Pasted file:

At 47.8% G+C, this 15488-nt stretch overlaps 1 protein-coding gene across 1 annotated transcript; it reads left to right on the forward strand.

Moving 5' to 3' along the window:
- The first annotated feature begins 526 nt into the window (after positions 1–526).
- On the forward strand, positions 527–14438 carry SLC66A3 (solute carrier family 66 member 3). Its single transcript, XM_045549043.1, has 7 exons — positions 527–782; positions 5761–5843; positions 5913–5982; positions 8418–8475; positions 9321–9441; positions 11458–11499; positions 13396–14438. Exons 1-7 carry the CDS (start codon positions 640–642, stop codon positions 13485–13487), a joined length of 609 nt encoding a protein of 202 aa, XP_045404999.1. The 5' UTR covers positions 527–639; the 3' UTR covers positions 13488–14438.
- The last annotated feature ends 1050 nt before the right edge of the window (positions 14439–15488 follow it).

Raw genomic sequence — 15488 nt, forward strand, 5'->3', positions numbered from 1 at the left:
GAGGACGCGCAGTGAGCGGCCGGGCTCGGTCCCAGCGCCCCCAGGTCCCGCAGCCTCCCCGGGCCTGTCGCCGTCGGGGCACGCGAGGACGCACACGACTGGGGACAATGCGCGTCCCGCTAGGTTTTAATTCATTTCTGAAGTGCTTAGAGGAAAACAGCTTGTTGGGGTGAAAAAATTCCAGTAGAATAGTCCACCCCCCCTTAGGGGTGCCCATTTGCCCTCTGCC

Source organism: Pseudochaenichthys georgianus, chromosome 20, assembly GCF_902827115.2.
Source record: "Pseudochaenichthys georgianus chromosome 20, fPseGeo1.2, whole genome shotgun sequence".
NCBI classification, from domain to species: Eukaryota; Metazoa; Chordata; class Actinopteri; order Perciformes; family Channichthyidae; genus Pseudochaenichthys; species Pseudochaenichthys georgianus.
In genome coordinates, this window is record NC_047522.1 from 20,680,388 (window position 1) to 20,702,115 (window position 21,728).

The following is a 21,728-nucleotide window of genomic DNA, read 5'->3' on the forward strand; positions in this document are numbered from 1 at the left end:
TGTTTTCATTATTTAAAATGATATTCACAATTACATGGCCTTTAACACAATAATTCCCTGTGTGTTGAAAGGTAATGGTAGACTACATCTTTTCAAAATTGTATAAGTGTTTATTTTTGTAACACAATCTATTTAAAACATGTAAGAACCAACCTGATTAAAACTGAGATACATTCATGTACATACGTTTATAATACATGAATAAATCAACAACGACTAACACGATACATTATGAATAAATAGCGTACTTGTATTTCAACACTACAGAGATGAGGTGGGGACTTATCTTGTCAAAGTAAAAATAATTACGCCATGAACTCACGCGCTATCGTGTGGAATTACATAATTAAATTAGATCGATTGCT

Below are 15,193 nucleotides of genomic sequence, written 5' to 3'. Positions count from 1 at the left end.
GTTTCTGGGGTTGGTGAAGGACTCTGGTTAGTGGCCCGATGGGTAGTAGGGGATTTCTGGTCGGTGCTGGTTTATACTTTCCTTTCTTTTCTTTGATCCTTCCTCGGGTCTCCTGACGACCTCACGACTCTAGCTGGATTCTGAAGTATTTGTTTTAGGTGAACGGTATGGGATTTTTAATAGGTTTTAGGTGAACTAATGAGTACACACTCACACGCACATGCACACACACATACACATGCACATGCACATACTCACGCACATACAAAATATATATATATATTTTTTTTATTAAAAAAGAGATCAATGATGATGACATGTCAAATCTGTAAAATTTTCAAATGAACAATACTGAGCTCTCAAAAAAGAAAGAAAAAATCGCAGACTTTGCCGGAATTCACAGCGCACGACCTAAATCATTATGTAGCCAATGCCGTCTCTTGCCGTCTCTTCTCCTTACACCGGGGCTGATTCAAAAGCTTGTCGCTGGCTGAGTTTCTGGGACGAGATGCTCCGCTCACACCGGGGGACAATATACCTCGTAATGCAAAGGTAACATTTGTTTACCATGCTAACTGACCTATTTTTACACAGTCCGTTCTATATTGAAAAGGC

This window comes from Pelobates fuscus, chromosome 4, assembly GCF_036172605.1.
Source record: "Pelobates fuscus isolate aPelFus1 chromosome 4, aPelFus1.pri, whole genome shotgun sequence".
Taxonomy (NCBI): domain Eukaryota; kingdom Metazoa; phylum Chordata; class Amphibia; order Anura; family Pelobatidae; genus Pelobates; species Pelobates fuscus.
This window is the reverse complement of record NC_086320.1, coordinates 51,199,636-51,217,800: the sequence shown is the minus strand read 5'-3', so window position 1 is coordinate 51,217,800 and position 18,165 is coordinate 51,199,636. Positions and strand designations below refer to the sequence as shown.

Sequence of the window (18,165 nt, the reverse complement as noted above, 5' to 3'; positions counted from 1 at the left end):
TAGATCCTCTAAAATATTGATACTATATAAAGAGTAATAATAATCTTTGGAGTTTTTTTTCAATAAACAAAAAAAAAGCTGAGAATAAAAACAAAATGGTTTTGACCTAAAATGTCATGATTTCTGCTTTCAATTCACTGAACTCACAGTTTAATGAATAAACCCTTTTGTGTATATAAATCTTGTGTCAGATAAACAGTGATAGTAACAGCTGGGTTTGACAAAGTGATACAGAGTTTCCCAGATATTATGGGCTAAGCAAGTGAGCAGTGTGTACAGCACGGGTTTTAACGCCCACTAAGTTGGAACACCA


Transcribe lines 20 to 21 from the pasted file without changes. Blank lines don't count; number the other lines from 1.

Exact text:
Sequence of the window (18,165 nt, the reverse complement as noted above, 5' to 3'; positions counted from 1 at the left end):
TAGATCCTCTAAAATATTGATACTATATAAAGAGTAATAATAATCTTTGGAGTTTTTTTTCAATAAACAAAAAAAAAGCTGAGAATAAAAACAAAATGGTTTTGACCTAAAATGTCATGATTTCTGCTTTCAATTCACTGAACTCACAGTTTAATGAATAAACCCTTTTGTGTATATAAATCTTGTGTCAGATAAACAGTGATAGTAACAGCTGGGTTTGACAAAGTGATACAGAGTTTCCCAGATATTATGGGCTAAGCAAGTGAGCAGTGTGTACAGCACGGGTTTTAACGCCCACTAAGTTGGAACACCA